StormChat – Afternoon Forecast Discussion – 5-11-2022
Meteorologist Erik Dean talks about Thursday's threat for severe weather across the state.
Good Wednesday Afternoon. This morning we discussed the potential for some severe weather across Central and Eastern South Dakota for today. I threw a lot of jargon out and I want to go over what all that means.
The Storm Prediction Center in Norman, Oklahoma, has 6 different categories that they use to classify the severity of severe weather.
TSTM (Thunderstorm or 0 out of 5)
MRGL (Marginal or 1 out of 5)
SLGT (Slight or 2 out of 5)
ENH (Enhanced or 3 out of 5)
MDT (Moderate or 4 out of 5)
HIGH (High or 5 out of 5)
What does each one mean? Well, I am here to answer that for you.
TSTM: This is a general thunderstorm risk. Nothing severe expected, maybe a renegade thunderstorm or two. Lightning and flooding would be the main threats. Usually, you’ll see winds near 40 mph and small hail.
MRGL: This is a marginal risk for severe weather. I wouldn’t cancel plans over it. It just means isolated severe thunderstorms are possible. Just keep an eye on the weather just in case you get under something. The main threats here will be winds near 40-60 mph with hail up to 1” in diameter, and a very low tornado risk.
SLGT: If you see this, this is a slight risk for severe weather. Short-lived or isolated thunderstorms are possible. Main threats here would be maybe a couple of tornadoes, otherwise strong wind and hail near 1” in diameter, with some places seeing upwards of 2” in diameter.
ENH: This is an enhanced risk for severe weather. This category will consist of numerous severe storms that are more persistent. A few tornadoes are possible as well as several reports of wind damage and damaging hail near 1-2” in diameter.
MDT: Now we are getting into some extremely dangerous territory. This is a moderate risk for severe weather. Widespread, or long-lived thunderstorms are likely with the main threats being widespread wind damage, strong tornadoes, and hail near 2” in diameter.
HIGH: This one is rarely issued. (The last time one was issued was March 25, 2021, in Mississippi, Alabama, and Tennessee and March 17, 2021 in Mississippi, Alabama, Louisiana, and Arkansas. There were no high risks in 2020, and prior to that, the last one was in 2019, then 2017). This is tornado outbreak territory with long-lived, widespread and intense thunderstorms, destructive hail, widespread wind damage.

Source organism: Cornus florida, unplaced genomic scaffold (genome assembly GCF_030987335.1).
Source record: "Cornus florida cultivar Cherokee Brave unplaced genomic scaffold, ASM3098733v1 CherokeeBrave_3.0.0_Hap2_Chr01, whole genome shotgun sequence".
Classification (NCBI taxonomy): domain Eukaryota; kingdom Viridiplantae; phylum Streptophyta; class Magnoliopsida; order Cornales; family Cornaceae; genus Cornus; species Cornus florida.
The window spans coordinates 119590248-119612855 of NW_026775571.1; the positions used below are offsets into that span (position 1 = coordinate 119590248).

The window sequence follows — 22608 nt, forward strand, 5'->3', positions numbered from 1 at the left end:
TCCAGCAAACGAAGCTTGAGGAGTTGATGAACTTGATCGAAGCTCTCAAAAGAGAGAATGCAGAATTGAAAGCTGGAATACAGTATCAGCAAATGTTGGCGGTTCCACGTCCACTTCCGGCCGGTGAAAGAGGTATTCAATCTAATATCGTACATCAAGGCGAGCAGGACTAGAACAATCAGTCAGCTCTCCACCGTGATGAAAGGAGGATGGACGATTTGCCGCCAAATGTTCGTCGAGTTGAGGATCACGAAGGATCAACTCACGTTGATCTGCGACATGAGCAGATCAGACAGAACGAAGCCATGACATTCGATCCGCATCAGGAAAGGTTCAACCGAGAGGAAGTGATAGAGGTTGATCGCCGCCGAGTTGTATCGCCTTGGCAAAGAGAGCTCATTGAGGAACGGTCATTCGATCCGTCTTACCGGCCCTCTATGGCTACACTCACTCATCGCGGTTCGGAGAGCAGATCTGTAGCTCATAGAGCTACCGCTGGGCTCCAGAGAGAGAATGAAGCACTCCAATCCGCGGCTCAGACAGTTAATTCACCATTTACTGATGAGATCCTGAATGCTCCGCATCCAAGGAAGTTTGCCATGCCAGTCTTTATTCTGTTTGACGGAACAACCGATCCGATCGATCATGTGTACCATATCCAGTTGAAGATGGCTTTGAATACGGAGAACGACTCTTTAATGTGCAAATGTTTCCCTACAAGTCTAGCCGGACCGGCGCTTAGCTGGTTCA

As discussed in the previous post, Thursday has the chance to be worse as compared to today. Let’s analyze everything and I’ll give you my thoughts.
So as discussed earlier, for severe weather, temperatures need to be in the 70s.
For dew points, I like to see them at 55 degrees and higher.
Let’s dive into Futurecast.
Here’s the noon hour. Across the Black Hills region, rain chances will be on the increase. There may be a renegade shower or two at that time for East River. So you look at this and you’re like “Erik, what severe weather are you talking about? It’s sunny out!” And that’s the problem. The sun is going to allow for the daytime heating, which in this case will make the air even more unstable. This is one of those days where I would say “I’d much rather have a dreary overcast sky than plenty of sun.” Let’s start the clock again.
By 5 PM, I-90 east of Chamberlain down to Charles Mix County will start to see the thunderstorms start to fire up.
By 7:00 PM, it really starts cooking across I-29 from Roberts County all the way down to Union County, and well into Nebraska.
By midnight, it’s out of the state, and we start to clear out. Now one thing I want to point out, if this system pushes through earlier in the day, that could mean some trouble. We really need to keep an eye on the timing, as it is critical.
So, let’s go through this again.
We have the ENH (Enhanced or 3 out of 5) Risk of Severe Weather. It goes from Aberdeen, all the way to Southern Charles Mix County with a SLGT (Slight or 2 out of 5) Risk of Severe Weather stretching from Central & Eastern McPherson County down to Eastern Gregory County. The MRGL risk goes from Eastern Campbell County, SD. down to Eastern Todd County. I like the placement of this, but it would not surprise me if the SPC shifts everything a smidge east.
Wind Threat: Not hatched, but it wouldn’t surprise me if it becomes hatched. The greatest chance for heavy wind is extreme Eastern South Dakota.
Hail Threat: It’s already hatched for tomorrow for East River. The chances of 2″ diameter or larger is pretty significant.
Tornado Threat: The heaviest threat is across NE South Dakota. The threat for all of East River is still there as well, so don’t let your guard down.
Stay up to date with the NC1 Weather App
This is a free app on the App & Play Store.